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Cash is the important current asset for the operations of the business. Cash is the
basic input needed to keep the business running on a continuous basis; it is also the ultimate
output expected to be realized by selling the service or product manufactured by the firm.
The firm should keep sufficient cash, neither more nor less. Cash shortage will disrupt the
firm’s manufacturing operations while excessive cash will simply remain idle, without
contributing anything towards the firm’s profitability. Thus, a major function of the financial
manager is to maintain a sound cash position.

Cash is the money which a firm can disburse immediately without any restriction.
The term cash includes coins, currency and cheques held by the firm, and balances in its
bank accounts. Sometimes near-cash items, such as marketable securities or bank times
deposits, are also included in cash. The basic characteristic of near-cash assets is that they
can readily be converted into cash. Generally, when a firm has excess cash, it invests it in
marketable securities. This kind of investment contributes some profit to the firm.


The importance of Cash management in any industrial concern cannot be

overstressed. Under the present inflationary condition, management of Cash is perhaps more
important than even management of profit and this requires greatest attention and efforts of
the finance manager. It needs vigilant attention as each of its components require different
types of treatment and it throws constant attention on exercise of skill and judgment,
awareness of economic trend etc, due to urgency and complicacy the vital importance of

The anti-inflationary measure taken up by the Government, creating a tight money

condition has placed working capital in the most challenging zone of management and it
requires a unique skill for its management. Today, the problem of managing Cash has got the
recognition of separate entity, so its study and management is of major importance to both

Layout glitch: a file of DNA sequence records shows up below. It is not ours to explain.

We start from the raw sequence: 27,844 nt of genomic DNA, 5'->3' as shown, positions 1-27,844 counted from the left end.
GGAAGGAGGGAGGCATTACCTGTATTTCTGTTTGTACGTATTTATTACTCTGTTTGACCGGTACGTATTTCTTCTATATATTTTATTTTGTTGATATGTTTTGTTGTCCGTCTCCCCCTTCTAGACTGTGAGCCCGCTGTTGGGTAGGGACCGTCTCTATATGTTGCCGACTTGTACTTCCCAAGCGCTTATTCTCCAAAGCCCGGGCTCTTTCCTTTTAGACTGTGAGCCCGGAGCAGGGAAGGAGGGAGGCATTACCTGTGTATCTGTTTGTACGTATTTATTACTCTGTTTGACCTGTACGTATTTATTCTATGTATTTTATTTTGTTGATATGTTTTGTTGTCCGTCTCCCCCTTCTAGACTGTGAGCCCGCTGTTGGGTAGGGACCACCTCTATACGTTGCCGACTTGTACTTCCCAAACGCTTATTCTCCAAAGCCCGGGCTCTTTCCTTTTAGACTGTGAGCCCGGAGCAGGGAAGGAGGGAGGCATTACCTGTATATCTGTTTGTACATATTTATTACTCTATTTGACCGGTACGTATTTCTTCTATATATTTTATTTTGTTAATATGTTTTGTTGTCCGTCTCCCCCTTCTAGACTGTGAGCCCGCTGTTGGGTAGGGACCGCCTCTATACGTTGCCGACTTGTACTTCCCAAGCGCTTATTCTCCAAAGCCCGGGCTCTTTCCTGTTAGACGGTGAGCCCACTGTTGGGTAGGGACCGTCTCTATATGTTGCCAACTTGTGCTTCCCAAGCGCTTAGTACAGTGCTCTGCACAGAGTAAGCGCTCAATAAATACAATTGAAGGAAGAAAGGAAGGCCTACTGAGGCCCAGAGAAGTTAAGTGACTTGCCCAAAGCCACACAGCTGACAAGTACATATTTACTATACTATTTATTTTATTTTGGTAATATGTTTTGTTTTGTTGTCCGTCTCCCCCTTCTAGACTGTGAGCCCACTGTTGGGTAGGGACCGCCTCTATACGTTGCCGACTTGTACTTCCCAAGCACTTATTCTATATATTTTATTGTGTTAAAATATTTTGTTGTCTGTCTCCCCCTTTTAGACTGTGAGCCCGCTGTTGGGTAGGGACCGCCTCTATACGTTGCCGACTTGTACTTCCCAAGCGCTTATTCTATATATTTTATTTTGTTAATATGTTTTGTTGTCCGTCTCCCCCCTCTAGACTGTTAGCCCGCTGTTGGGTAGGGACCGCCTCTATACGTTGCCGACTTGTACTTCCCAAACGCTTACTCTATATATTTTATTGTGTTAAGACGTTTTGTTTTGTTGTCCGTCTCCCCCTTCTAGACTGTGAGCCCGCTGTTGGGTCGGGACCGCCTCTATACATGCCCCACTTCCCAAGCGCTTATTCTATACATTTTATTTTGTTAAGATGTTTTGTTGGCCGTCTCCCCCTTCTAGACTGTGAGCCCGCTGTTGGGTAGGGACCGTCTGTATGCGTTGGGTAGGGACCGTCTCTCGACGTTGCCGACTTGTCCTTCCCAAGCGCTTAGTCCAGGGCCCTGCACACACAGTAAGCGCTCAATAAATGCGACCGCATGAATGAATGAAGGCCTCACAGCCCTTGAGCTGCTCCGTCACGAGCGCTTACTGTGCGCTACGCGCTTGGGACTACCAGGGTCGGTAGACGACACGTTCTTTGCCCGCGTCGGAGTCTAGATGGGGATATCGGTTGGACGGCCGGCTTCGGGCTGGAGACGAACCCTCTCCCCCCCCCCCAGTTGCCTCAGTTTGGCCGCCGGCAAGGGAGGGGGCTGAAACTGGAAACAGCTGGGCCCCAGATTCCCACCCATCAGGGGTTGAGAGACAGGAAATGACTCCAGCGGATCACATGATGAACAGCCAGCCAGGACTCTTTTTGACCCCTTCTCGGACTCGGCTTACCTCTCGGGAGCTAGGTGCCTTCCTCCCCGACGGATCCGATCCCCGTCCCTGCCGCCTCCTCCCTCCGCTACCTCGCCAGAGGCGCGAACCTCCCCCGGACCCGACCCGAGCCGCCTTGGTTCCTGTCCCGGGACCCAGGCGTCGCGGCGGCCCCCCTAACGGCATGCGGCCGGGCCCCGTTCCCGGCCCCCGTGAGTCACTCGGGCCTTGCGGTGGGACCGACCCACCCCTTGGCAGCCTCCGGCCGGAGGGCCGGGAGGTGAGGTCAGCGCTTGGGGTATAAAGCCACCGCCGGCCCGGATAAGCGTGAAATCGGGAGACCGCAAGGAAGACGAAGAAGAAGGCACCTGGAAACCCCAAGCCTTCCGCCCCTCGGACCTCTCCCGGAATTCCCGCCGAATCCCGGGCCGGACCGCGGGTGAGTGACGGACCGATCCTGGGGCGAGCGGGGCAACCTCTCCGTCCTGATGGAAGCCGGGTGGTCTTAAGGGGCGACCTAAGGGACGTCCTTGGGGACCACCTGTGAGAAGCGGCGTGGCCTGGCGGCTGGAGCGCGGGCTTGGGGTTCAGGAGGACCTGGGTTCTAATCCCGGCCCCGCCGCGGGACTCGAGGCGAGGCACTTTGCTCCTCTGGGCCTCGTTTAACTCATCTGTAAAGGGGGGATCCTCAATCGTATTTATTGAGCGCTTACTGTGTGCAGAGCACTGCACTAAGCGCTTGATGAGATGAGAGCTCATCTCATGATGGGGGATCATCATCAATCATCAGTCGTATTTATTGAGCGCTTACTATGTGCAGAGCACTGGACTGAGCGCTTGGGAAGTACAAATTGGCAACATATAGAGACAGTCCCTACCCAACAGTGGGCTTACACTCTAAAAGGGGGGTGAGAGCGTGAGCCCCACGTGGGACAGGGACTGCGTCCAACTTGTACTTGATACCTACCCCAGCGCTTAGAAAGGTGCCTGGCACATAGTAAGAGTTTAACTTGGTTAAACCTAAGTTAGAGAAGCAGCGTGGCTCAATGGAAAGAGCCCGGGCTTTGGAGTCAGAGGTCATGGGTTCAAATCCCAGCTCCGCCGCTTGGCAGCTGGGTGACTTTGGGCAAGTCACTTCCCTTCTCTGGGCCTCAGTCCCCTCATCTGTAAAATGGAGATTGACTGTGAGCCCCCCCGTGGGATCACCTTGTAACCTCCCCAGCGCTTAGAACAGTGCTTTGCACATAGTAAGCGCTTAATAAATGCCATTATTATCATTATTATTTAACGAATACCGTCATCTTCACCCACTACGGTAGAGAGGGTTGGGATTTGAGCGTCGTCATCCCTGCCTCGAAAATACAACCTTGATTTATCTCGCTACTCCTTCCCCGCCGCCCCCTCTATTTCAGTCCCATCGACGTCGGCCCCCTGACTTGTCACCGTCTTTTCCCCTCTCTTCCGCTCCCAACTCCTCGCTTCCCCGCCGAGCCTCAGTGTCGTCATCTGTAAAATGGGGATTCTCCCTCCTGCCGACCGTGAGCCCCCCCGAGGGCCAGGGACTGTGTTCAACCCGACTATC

internal and external analyst to judge the current position of the business concerns. Hence, the
present study entitled “An Analysis on Cash Management” has been taken up.


 Primary Objective:
• To analyze the cash management of ICICI BANK LTD.

 Secondary Objective:
• To find out the liquidity position of the concern through ratio analysis.
• To study the growth of ICICI BANK LTD.. in terms of cash flow statement.
• To make suggestion and recommendation to improve the cash position of ICICI



Research is a process in which the researchers wish to find out the end result for a
given problem and thus the solution helps in future course of action. The research has been
defined as “A careful investigation or enquiry especially through search for new facts in
branch of knowledge”


The research design used in this project is Analytical in nature the procedure using,
which researcher has to use facts or information already available, and analyze these to make
a critical evaluation of the performance.


 Primary Sources
1. Data are collected through personal interviews and discussion with Finance-
2. Data are collected through personal interviews and discussion with Material
Planning- Deputy Manager.
 Secondary Sources
1. From the annual reports maintained by the company.
2. Data are collected from the company’s website.
3. Books and journals pertaining to the topic.


 Cash flow statement

 Trend analysis
 Ratio analysis.